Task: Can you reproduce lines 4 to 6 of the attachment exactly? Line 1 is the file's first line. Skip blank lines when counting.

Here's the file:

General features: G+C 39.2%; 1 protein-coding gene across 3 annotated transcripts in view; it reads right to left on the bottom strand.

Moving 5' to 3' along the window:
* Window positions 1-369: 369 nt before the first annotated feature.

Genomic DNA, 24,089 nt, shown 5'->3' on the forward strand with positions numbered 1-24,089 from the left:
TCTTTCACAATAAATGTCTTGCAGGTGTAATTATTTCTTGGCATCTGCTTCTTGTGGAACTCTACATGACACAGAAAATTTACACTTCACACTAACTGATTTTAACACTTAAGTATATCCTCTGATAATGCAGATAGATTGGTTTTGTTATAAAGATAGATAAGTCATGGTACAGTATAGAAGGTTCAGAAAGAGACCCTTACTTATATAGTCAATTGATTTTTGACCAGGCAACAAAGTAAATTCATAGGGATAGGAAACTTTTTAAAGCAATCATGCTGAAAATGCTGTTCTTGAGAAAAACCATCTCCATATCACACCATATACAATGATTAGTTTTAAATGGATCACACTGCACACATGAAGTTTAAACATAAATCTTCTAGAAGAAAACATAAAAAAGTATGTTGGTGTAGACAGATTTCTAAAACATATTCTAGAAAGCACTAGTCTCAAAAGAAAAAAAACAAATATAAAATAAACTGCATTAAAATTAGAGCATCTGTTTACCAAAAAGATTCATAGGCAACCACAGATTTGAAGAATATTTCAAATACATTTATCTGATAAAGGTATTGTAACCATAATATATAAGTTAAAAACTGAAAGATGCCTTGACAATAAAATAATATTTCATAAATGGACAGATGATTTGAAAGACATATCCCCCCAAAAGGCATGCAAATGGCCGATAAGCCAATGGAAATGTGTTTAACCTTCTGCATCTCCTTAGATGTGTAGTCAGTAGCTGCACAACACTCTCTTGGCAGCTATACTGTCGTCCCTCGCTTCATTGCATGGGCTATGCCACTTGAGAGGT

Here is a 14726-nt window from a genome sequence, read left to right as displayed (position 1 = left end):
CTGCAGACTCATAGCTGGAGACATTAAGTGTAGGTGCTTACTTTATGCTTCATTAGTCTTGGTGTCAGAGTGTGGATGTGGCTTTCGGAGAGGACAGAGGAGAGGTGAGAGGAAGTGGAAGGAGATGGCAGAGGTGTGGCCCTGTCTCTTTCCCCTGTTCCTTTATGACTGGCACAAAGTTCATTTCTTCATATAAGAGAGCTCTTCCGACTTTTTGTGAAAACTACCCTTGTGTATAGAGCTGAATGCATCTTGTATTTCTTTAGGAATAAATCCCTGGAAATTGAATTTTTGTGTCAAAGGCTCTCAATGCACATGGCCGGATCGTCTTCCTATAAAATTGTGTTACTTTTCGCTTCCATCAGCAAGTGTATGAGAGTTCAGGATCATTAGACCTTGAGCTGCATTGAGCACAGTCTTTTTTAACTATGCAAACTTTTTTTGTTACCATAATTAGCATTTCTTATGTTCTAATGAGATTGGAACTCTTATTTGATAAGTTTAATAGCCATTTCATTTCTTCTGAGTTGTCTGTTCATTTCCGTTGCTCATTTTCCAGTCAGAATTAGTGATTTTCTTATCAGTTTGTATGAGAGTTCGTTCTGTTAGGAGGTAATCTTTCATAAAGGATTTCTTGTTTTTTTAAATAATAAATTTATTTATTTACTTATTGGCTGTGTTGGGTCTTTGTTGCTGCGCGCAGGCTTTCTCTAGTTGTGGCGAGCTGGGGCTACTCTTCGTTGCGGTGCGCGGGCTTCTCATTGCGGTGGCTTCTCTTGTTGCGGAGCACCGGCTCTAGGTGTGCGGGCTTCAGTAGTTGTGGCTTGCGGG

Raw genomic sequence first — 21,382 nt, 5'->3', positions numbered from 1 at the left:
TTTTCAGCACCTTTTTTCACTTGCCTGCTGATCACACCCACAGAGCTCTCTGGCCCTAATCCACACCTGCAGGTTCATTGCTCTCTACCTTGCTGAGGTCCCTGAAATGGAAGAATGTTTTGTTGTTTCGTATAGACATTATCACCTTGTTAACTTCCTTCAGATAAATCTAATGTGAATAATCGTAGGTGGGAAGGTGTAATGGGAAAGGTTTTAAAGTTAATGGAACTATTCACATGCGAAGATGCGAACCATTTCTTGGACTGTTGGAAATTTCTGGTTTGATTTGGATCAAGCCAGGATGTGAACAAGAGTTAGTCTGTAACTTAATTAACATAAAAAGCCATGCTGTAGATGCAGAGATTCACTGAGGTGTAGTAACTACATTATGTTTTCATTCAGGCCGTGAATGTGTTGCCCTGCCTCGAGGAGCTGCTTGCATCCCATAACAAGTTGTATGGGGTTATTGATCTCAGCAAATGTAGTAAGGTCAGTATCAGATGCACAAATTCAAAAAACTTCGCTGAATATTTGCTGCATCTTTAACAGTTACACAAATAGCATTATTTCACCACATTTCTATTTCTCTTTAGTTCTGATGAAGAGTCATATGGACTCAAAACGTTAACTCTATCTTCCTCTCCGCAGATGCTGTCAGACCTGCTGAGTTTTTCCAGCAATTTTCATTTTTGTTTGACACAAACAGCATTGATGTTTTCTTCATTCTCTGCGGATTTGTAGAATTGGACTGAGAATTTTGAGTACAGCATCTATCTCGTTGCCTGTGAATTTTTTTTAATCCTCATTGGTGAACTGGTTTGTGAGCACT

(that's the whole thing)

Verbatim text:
Genomic DNA, 24,089 nt, shown 5'->3' on the forward strand with positions numbered 1-24,089 from the left:
TCTTTCACAATAAATGTCTTGCAGGTGTAATTATTTCTTGGCATCTGCTTCTTGTGGAACTCTACATGACACAGAAAATTTACACTTCACACTAACTGATTTTAACACTTAAGTATATCCTCTGATAATGCAGATAGATTGGTTTTGTTATAAAGATAGATAAGTCATGGTACAGTATAGAAGGTTCAGAAAGAGACCCTTACTTATATAGTCAATTGATTTTTGACCAGGCAACAAAGTAAATTCATAGGGATAGGAAACTTTTTAAAGCAATCATGCTGAAAATGCTGTTCTTGAGAAAAACCATCTCCATATCACACCATATACAATGATTAGTTTTAAATGGATCACACTGCACACATGAAGTTTAAACATAAATCTTCTAGAAGAAAACATAAAAAAGTATGTTGGTGTAGACAGATTTCTAAAACATATTCTAGAAAGCACTAGTCTCAAAAGAAAAAAAACAAATATAAAATAAACTGCATTAAAATTAGAGCATCTGTTTACCAAAAAGATTCATAGGCAACCACAGATTTGAAGAATATTTCAAATACATTTATCTGATAAAGGTATTGTAACCATAATATATAAGTTAAAAACTGAAAGATGCCTTGACAATAAAATAATATTTCATAAATGGACAGATGATTTGAAAGACATATCCCCCCAAAAGGCATGCAAATGGCCGATAAGCCAATGGAAATGTGTTTAACCTTCTGCATCTCCTTAGATGTGTAGTCAGTAGCTGCACAACACTCTCTTGGCAGCTATACTGTCGTCCCTCGCTTCATTGCATGGGCTATGCCACTTGAGAGGT

Here is a 14726-nt window from a genome sequence, read left to right as displayed (position 1 = left end):